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'The Affair' returns to Showtime and its characters are as screwed up as ever

By california scoop / Published on Tuesday, 12 Jun 2018 03:11 AM / No Comments / 16 views
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Showtime’s “The Affair” spends its new season delving into whether people can change — or at least stop screwing up their lives.

“That’s what season four will be exploring,” says Sarah Treem, who with Hagai Levi created the popular series that returns Sunday at 9 p.m.

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From the beginning, “The Affair” has revolved around a chance liaison between Noah (Dominic West), a successful author, and Alison (Ruth Wilson), a waitress.

Their affair blew up Noah’s marriage to Helen (Maura Tierney), with whom Noah had four children. It also ruined Alison’s marriage to Cole (Joshua Jackson), a union that produced one son who died at age 4 in an accident.

Ruth Wilson as Alison in "The Affair," season 4.

Ruth Wilson as Alison in “The Affair,” season 4. (Patrick Wymore/Showtime)

The show, from the beginning, has split episodes into two halves, each from the perspective of one character. It has shown that two people can see the same events very differently.

What Alison saw as Noah coming on to her, for instance, Noah saw as Alison teasing and flirting.

Now, several years later, Helen has moved from New York to Los Angeles to be with her new doctor boyfriend Vic (Omar Metwally). Noah has followed her to be closer to the kids. Cole has a new wife, Luisa (Catalina Sandino Moreno), and Alison is adrift.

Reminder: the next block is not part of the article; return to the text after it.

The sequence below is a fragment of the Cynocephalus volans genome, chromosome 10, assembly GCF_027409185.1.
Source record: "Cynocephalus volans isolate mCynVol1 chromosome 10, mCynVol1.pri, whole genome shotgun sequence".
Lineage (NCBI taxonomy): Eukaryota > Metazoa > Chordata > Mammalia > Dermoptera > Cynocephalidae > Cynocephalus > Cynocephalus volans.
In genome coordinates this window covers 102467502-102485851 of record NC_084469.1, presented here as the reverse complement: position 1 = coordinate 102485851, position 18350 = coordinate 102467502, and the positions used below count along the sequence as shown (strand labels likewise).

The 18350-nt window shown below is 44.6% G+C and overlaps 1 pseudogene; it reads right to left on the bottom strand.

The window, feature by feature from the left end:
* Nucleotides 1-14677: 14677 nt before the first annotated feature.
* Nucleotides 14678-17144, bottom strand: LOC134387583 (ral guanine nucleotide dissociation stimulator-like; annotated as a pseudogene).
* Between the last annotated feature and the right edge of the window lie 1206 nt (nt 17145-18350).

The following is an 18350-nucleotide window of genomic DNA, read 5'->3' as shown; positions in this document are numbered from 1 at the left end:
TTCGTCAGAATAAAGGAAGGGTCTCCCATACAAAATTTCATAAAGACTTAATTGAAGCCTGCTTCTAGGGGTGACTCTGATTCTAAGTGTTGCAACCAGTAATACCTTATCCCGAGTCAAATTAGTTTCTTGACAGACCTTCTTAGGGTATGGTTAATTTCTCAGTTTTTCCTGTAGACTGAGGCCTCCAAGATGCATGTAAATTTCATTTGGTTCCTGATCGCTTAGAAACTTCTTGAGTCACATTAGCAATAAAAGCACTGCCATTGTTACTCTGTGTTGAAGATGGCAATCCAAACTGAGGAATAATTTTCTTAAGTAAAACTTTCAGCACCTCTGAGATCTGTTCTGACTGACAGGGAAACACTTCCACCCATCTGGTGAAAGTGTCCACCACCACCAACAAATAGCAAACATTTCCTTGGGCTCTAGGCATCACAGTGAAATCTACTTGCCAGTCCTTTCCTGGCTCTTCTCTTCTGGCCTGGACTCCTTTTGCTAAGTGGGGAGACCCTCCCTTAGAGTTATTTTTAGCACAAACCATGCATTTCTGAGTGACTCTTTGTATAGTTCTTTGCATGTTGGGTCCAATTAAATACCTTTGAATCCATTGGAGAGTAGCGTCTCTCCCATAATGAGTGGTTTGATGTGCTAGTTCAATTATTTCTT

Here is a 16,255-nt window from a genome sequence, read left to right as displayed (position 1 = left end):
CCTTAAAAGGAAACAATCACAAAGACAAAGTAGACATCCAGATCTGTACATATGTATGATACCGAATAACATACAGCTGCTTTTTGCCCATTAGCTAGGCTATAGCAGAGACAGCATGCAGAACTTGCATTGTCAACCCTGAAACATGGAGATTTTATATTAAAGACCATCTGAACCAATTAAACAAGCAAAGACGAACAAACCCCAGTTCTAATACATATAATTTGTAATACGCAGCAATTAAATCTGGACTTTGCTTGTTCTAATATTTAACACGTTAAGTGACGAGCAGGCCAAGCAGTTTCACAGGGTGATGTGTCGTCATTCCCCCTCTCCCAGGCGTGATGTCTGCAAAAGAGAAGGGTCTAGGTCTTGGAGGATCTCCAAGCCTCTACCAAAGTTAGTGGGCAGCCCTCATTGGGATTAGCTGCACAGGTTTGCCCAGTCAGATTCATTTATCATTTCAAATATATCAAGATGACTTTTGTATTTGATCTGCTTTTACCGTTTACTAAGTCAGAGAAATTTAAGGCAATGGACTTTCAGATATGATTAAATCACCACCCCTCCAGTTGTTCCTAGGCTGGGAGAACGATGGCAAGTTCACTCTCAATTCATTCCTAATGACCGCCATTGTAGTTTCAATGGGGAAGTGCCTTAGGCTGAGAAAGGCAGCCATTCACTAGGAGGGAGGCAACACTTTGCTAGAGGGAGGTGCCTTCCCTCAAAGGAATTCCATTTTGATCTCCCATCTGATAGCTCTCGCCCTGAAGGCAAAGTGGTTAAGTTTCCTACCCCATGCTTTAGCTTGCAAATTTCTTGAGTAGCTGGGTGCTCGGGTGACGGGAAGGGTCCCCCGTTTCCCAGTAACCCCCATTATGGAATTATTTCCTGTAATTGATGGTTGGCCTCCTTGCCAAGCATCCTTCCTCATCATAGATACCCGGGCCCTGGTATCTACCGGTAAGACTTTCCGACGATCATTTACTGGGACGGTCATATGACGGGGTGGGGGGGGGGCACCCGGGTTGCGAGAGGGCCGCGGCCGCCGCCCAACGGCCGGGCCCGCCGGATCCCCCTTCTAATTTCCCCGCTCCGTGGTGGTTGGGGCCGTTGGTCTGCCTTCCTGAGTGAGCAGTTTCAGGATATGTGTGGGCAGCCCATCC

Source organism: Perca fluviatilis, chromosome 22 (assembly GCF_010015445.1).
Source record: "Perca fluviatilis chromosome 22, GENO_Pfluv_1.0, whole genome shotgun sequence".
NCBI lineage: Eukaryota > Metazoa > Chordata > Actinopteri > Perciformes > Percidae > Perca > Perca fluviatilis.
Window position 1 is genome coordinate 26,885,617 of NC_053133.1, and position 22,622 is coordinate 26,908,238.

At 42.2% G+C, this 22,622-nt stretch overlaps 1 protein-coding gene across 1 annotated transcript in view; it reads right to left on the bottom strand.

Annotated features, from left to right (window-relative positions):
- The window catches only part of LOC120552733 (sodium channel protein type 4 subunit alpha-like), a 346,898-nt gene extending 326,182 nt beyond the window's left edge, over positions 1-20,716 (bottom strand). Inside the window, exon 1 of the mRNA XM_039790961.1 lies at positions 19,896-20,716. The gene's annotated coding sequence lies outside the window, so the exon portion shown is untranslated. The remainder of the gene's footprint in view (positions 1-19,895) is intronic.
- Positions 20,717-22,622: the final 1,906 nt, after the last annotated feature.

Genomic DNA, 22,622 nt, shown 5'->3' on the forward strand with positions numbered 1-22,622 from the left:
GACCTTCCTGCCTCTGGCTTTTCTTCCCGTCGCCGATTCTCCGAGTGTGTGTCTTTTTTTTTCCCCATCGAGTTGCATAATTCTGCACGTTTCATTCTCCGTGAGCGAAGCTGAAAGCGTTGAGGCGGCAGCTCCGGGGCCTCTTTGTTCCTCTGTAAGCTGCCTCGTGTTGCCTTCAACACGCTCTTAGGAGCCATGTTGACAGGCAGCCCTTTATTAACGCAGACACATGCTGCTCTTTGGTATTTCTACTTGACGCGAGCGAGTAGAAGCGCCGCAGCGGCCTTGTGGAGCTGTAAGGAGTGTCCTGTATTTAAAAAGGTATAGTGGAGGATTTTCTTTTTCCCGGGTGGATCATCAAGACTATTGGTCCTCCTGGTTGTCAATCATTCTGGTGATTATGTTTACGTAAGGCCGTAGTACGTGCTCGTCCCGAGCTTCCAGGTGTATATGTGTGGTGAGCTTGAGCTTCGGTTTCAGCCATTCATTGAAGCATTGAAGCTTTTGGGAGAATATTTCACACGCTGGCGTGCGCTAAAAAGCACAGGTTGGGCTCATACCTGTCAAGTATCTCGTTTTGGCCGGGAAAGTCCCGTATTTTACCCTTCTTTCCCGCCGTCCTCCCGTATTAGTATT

Omar Metwally as Vic and Maura Tierney as Helen in the upcoming season of "The Affair."

Omar Metwally as Vic and Maura Tierney as Helen in the upcoming season of “The Affair.” (Paul Sarkis/Showtime)

“They’re trying to move on,” Treem tells The News, but on TV as in life, that’s not always easy.

“These are four complicated people trying their best,” she says, “when sometimes their best isn’t good at all.”

In fact, all four have at times behaved like jerks, which is part of the premise.

“There’s a tendency on television to reduce and simplify characters,” Treem says. “We wanted to show three-dimensional people. Everybody’s a bit of a jerk sometimes. We didn’t want anyone to have been given a good reason to ruin a marriage.”

Still, the original affair didn’t come out of nowhere.

“Noah was unhappy,” Treem says. “He was unsatisfied and didn’t know what to do. If he could do it over, maybe Noah 2.0 would go into therapy.

“Cole and Alison were headed for something, because of what happened with their son. The question for them was whether any relationship can survive that kind of tragedy. At the same time, there was a deep love there. What Cole still really wants is to make everything go back to the way it was.”

Life, however, has moved on. There have been arguments, threats, breakups, family rifts. Dramas this season include Luisa’s immigration status, which Treem acknowledges could make the show brush up against real life. “We touch on some topical issues,” she says. “But that’s never been and won’t be the focus.”

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Joshua Jackson as Cole and Catalina Sandino Moreno as Luisa in "The Affair," season 4 .

Joshua Jackson as Cole and Catalina Sandino Moreno as Luisa in “The Affair,” season 4 . (Christopher Saunders/SHOWTIME)

A few storylines have bordered on the extreme. When an impaired Helen ran down and killed Cole’s brother Scott with her SUV, Noah took the rap and did jail time.

Hey, it’s television.

“Things can get a little soapish,” Treem agrees. “Or a lot soapish.

“But this is a relationship drama. It’s not sci-fi or anything else. It’s about characters, so you’re always looking for a balance. You want to keep the show exciting and fresh, and at the same time to feel real.”

Since Treem says she expects the show to wrap up with season five, Noah, Helen, Alison and Cole have about 20 more episodes to show whether they can parlay a dicey past into a better future.

“We have our endpoint in mind,” Treem says. “We know how we’re going to wrap things up, which is not to say everyone will necessarily live happily ever after. But we’ll have had a beginning, middle and an end.”



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